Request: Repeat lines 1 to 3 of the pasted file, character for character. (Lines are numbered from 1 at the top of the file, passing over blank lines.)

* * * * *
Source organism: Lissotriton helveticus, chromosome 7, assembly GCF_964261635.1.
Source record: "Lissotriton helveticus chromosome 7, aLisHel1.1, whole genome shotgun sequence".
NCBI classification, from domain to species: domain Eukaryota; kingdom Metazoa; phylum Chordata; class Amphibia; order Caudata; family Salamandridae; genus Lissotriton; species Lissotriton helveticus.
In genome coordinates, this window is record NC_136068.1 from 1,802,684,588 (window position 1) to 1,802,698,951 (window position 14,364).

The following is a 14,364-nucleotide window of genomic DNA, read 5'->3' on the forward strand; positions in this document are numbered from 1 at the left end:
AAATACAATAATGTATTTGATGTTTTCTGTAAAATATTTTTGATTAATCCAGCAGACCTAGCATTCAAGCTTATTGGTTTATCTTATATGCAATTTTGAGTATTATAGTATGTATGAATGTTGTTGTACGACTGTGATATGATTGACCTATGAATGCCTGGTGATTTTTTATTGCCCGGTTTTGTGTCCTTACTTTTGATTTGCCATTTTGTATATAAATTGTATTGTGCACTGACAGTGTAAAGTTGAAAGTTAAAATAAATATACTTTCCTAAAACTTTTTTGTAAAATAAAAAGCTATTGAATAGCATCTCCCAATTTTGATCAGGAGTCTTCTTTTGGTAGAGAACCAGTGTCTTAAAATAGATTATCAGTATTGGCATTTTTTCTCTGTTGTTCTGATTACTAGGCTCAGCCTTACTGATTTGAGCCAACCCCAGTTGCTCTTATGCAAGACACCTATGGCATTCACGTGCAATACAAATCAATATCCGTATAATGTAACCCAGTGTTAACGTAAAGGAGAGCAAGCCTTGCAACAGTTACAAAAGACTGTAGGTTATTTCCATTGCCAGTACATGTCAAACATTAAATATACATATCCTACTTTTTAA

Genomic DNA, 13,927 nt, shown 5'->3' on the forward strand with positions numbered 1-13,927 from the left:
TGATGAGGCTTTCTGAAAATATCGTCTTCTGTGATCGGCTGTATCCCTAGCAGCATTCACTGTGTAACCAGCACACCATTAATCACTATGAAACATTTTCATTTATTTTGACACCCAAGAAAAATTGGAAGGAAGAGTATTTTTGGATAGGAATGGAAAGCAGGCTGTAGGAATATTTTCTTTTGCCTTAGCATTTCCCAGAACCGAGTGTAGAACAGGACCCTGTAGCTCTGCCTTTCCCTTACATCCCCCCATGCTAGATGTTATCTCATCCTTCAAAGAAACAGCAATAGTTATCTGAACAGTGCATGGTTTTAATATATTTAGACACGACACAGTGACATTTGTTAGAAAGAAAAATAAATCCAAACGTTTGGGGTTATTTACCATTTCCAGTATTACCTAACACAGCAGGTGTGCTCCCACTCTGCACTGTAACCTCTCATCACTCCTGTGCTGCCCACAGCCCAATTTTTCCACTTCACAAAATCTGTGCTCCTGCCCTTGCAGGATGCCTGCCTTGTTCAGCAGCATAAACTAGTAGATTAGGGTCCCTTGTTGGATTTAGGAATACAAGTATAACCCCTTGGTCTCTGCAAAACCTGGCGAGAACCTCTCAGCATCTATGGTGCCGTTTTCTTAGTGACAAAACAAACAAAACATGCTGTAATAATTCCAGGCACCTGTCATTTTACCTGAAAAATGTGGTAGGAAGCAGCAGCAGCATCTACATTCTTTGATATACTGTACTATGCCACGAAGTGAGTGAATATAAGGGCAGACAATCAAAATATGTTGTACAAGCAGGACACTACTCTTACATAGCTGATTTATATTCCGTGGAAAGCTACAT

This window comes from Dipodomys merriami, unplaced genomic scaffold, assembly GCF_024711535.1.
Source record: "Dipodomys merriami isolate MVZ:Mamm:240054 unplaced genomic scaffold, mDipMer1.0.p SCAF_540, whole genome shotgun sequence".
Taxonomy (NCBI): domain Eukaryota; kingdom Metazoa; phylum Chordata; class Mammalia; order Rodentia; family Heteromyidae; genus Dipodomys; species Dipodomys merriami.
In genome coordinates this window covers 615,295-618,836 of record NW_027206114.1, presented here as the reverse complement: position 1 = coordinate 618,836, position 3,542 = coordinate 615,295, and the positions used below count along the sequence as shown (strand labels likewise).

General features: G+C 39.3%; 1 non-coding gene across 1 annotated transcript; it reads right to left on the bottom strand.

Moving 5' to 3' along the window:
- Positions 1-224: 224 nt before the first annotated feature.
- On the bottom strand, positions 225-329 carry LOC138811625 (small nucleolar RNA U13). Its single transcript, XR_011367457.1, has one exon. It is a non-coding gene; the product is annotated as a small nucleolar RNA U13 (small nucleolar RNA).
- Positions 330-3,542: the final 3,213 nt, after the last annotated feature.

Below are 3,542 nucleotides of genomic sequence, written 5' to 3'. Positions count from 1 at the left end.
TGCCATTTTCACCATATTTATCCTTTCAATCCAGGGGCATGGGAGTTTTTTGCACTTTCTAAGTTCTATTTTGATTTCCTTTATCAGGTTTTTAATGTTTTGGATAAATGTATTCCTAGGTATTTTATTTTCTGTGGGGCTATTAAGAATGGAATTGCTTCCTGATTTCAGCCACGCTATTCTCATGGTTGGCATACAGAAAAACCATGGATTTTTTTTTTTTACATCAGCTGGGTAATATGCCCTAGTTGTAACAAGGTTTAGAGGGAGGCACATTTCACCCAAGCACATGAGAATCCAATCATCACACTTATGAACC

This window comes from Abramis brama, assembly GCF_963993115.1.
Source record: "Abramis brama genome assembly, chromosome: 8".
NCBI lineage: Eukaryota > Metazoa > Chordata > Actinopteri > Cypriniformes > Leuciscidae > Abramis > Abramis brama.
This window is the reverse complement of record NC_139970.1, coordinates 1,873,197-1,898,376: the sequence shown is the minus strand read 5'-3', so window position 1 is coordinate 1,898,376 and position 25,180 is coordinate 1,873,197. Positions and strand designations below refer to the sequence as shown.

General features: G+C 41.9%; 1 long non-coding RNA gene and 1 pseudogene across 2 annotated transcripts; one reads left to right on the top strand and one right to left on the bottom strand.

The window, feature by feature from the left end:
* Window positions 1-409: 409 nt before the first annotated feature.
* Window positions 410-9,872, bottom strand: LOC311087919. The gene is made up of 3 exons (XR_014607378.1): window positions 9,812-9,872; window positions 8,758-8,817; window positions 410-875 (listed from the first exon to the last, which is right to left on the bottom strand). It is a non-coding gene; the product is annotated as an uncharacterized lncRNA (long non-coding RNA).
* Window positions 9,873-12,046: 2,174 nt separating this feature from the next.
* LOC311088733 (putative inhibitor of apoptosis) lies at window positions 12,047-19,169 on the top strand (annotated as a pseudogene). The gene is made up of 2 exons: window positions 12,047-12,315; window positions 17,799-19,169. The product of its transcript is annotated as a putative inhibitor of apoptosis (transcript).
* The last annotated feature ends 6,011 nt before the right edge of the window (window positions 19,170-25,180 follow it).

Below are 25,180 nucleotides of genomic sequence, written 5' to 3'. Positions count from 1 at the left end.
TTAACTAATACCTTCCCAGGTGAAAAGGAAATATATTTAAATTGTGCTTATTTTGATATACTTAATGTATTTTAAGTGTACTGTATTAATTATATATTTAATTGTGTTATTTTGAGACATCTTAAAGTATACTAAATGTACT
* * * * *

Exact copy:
Source organism: Lissotriton helveticus, chromosome 7, assembly GCF_964261635.1.
Source record: "Lissotriton helveticus chromosome 7, aLisHel1.1, whole genome shotgun sequence".
NCBI classification, from domain to species: domain Eukaryota; kingdom Metazoa; phylum Chordata; class Amphibia; order Caudata; family Salamandridae; genus Lissotriton; species Lissotriton helveticus.